Energy independence is top of mind for many nations as Russia’s invasion of Ukraine has prompted sanctions and bans against Russian coal and crude oil imports.
Despite being the world’s largest oil producer, in 2021 the U.S. still imported more than 3 billion barrels of crude oil and petroleum products, equal to 43% of the country’s consumption.
This visualization uses data from the Energy Information Administration (EIA) to compare U.S. crude oil and refined product imports with domestic crude oil production, and breaks down which countries the U.S. imported its oil from in 2021.
U.S. Crude Oil Imports, by Country
The U.S. imports more than 8 million barrels of petroleum products a day from other nations, making it the world’s second-largest importer of crude oil behind China.
America’s northern neighbor, Canada, is the largest source of petroleum imports at 1.58 billion barrels in 2021. These made up more than 51% of U.S. petroleum imports, and when counting only crude oil imports, Canada’s share rises to 62%.
|Rank||Country||U.S. Oil Imports (2021, in barrels)||Share|
|#1||🇨🇦 Canada||1,584 million||51.3%|
|#2||🇲🇽 Mexico||259 million||8.4%|
|#3||🇷🇺 Russia||254 million||7.9%|
|#4||🇸🇦 Saudi Arabia||156 million||5.1%|
|#5||🇨🇴 Colombia||74 million||2.4%|
|#6||🇪🇨 Ecuador||61 million||2.0%|
|#7||🇮🇶 Iraq||57 million||1.9%|
|#8||🇧🇷 Brazil||52 million||1.7%|
|#9||🇰🇷 South Korea||48 million||1.6%|
|#10||🇳🇱 Netherlands||46 million||1.5%|
|#11||🇳🇬 Nigeria||45 million||1.5%|
|Other countries||459 million||14.7%|
The second-largest contributor to U.S. petroleum imports was another neighbor, Mexico, with 259 million barrels imported in 2021—making up a bit more than 8% of U.S. petroleum imports.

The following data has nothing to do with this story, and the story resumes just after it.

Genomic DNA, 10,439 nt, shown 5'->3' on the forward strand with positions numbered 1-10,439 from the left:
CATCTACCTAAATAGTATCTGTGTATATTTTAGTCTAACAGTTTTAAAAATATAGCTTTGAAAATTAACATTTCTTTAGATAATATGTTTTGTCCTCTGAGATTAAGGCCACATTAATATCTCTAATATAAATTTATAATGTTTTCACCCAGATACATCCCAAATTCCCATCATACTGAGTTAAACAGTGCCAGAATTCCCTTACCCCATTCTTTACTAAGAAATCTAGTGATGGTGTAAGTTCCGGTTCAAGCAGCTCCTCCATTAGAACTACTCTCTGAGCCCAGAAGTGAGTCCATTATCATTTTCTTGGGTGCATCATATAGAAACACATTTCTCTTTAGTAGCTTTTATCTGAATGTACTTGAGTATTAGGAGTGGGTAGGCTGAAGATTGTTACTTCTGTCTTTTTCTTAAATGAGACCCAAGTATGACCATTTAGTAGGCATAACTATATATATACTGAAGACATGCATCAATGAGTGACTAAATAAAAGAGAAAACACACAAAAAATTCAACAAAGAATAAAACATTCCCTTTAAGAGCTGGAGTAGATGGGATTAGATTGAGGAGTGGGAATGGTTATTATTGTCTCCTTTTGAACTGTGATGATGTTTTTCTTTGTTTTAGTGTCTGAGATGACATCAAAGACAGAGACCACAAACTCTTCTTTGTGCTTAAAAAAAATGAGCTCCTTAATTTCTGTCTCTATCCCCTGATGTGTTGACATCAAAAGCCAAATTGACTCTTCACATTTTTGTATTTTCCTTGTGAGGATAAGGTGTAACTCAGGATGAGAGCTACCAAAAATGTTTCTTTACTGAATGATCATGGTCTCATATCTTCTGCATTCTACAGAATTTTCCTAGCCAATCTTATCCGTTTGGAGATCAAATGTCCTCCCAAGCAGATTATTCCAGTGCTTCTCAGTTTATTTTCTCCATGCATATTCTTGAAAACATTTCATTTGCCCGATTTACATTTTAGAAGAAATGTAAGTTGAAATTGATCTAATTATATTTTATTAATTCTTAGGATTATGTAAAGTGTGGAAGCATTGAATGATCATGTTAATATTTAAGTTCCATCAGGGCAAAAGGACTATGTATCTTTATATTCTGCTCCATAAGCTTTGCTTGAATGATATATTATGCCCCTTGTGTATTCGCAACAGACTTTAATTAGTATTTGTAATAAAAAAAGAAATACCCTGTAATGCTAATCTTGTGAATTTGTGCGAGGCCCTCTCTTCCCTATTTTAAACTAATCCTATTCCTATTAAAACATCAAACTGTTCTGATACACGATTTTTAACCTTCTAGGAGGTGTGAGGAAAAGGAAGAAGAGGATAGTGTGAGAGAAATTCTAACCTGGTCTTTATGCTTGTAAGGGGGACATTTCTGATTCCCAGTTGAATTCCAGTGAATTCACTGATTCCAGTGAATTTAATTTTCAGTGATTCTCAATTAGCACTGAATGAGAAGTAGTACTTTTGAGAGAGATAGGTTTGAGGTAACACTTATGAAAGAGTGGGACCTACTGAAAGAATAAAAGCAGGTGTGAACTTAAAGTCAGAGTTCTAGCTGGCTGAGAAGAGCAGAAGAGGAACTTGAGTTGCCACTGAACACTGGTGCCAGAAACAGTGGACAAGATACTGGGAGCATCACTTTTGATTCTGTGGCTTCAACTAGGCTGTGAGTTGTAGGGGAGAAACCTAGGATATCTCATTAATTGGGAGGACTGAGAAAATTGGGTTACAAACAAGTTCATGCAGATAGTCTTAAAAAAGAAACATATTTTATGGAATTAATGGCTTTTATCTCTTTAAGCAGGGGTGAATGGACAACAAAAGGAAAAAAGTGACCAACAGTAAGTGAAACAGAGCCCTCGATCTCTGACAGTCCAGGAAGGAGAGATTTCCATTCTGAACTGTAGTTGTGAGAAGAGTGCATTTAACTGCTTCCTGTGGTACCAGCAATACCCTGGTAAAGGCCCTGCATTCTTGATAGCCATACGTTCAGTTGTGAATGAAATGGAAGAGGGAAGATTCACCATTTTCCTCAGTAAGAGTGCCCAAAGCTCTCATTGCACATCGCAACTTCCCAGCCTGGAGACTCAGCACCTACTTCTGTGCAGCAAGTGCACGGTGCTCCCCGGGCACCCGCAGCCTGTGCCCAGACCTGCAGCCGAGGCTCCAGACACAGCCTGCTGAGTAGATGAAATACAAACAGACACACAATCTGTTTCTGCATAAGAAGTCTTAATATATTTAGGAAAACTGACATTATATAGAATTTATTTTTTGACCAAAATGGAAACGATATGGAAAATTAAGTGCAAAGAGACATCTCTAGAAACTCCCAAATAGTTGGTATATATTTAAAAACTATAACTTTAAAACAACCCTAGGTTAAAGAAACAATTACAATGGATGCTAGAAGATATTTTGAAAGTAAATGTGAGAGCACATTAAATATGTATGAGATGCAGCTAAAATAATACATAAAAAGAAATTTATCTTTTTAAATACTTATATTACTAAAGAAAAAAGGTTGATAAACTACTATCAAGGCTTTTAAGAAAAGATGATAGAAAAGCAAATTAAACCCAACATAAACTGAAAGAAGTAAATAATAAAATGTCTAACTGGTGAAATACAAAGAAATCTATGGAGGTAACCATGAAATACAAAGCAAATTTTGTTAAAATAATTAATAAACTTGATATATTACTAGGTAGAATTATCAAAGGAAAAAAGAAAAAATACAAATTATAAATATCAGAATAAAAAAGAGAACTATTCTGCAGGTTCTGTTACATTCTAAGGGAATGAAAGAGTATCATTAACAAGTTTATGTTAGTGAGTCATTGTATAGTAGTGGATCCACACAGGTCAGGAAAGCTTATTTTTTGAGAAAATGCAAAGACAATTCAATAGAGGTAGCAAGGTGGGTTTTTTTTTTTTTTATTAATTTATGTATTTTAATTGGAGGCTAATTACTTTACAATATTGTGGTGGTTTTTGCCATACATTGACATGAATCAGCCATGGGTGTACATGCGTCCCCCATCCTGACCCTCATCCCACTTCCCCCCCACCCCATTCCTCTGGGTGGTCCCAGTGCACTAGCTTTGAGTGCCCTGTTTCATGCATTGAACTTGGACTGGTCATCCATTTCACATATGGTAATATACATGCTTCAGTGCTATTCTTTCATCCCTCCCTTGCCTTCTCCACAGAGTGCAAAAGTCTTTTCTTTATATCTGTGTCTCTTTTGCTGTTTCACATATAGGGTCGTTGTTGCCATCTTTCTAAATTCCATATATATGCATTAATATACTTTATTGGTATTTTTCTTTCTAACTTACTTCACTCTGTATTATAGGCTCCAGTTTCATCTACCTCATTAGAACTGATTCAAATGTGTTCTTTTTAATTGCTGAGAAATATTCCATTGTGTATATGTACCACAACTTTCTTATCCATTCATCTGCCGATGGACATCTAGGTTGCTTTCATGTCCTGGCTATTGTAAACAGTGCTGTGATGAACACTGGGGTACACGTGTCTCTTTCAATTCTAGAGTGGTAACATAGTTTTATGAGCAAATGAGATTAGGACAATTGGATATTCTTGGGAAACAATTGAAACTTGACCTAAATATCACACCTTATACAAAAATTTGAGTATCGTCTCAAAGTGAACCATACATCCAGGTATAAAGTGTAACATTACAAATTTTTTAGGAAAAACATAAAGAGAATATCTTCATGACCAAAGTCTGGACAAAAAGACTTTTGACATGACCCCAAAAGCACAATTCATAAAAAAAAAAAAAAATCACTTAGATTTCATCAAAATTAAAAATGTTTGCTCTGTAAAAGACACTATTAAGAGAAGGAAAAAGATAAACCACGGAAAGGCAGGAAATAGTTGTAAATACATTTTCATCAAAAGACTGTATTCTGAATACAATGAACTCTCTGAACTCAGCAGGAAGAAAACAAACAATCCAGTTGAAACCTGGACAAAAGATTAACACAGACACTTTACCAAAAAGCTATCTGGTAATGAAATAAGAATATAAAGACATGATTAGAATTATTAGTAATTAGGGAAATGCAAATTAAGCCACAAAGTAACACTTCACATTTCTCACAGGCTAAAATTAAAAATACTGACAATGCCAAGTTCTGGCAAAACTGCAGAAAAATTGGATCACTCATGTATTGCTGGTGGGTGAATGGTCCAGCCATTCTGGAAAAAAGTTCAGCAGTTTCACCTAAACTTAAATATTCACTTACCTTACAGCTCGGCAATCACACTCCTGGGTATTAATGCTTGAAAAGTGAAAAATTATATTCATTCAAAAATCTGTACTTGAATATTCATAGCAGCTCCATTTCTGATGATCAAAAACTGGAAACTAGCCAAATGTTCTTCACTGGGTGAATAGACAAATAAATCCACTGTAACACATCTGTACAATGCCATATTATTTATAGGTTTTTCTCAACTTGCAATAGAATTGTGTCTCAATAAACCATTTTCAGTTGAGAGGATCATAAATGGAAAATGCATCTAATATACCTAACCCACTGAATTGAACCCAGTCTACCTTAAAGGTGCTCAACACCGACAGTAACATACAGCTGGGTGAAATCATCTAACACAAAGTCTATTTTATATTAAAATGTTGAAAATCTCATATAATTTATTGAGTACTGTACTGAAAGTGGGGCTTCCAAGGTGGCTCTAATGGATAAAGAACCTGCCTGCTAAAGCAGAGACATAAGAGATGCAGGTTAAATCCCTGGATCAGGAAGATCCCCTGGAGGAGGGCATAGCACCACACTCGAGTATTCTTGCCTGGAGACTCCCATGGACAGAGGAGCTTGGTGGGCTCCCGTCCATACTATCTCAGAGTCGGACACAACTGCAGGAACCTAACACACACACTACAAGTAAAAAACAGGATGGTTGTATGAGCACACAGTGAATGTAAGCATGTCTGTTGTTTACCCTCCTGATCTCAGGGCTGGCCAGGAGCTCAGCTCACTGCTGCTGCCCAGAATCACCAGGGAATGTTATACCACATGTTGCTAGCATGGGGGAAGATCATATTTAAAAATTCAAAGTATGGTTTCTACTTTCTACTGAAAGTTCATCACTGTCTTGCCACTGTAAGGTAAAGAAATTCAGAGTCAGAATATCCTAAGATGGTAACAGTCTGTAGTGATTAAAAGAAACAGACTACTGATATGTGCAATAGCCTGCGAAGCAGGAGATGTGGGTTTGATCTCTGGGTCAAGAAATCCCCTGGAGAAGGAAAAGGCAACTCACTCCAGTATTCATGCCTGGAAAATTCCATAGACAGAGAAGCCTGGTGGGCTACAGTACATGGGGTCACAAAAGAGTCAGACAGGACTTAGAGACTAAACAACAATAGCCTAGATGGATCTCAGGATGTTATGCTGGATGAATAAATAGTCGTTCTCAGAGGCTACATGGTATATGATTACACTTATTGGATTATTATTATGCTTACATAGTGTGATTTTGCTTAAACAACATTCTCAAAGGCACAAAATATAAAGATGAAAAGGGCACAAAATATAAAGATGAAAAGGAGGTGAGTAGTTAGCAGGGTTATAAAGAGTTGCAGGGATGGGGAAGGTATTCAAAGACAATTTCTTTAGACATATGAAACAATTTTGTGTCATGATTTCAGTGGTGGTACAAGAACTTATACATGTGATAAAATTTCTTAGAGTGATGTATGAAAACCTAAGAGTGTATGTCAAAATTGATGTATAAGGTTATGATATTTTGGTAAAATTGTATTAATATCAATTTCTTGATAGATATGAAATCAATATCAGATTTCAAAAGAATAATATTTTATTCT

Russia was the third-largest exporter of crude oil and petroleum products to the U.S. in 2021, with their 254 million barrels accounting for almost 8% of total imports.
U.S. Crude Oil and Petroleum Imports from OPEC and OPEC+
Only about 11% of U.S. crude oil and petroleum product imports come from OPEC nations, with another 16.3% coming from OPEC+ members.
While imports from OPEC and OPEC+ members make up more than a quarter of America’s total petroleum imports, this share is fairly small when considering OPEC members currently control nearly 80% of the world’s oil reserves.
Which Countries are Part of OPEC and OPEC-Plus?
The Organization of Petroleum Exporting Countries (OPEC) is a group of 13 petroleum producing nations that formed in 1960 to provide steady prices and supply distribution of crude oil and petroleum products.
In 2016, OPEC-plus was formed with additional oil-exporting nations in order to better control global oil supply and markets in response to a deluge of U.S. shale supply hitting the markets at that time.
- 🇮🇷 Iran*
- 🇮🇶 Iraq*
- 🇰🇼 Kuwait*
- 🇸🇦 Saudi Arabia*
- 🇻🇪 Venezuela*
- 🇩🇿 Algeria